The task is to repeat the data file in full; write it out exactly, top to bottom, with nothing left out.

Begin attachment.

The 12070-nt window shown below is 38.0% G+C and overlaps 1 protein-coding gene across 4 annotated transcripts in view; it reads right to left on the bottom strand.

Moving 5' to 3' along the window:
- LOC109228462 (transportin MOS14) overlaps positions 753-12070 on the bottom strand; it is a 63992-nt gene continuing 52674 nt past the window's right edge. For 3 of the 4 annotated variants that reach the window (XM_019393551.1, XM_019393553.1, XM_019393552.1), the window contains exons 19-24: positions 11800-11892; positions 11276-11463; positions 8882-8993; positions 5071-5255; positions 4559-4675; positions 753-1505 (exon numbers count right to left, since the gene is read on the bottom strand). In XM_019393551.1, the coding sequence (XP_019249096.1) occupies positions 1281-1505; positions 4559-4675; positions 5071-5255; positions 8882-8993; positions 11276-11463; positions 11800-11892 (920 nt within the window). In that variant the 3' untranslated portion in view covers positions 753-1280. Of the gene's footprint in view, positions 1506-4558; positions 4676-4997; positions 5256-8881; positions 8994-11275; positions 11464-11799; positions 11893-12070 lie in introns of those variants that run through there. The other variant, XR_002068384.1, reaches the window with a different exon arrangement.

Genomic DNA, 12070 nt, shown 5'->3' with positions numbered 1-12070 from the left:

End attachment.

The 12070-nt window shown below is 38.0% G+C and overlaps 1 protein-coding gene across 4 annotated transcripts in view; it reads right to left on the bottom strand.

Moving 5' to 3' along the window:
- LOC109228462 (transportin MOS14) overlaps positions 753-12070 on the bottom strand; it is a 63992-nt gene continuing 52674 nt past the window's right edge. For 3 of the 4 annotated variants that reach the window (XM_019393551.1, XM_019393553.1, XM_019393552.1), the window contains exons 19-24: positions 11800-11892; positions 11276-11463; positions 8882-8993; positions 5071-5255; positions 4559-4675; positions 753-1505 (exon numbers count right to left, since the gene is read on the bottom strand). In XM_019393551.1, the coding sequence (XP_019249096.1) occupies positions 1281-1505; positions 4559-4675; positions 5071-5255; positions 8882-8993; positions 11276-11463; positions 11800-11892 (920 nt within the window). In that variant the 3' untranslated portion in view covers positions 753-1280. Of the gene's footprint in view, positions 1506-4558; positions 4676-4997; positions 5256-8881; positions 8994-11275; positions 11464-11799; positions 11893-12070 lie in introns of those variants that run through there. The other variant, XR_002068384.1, reaches the window with a different exon arrangement.

Genomic DNA, 12070 nt, shown 5'->3' with positions numbered 1-12070 from the left: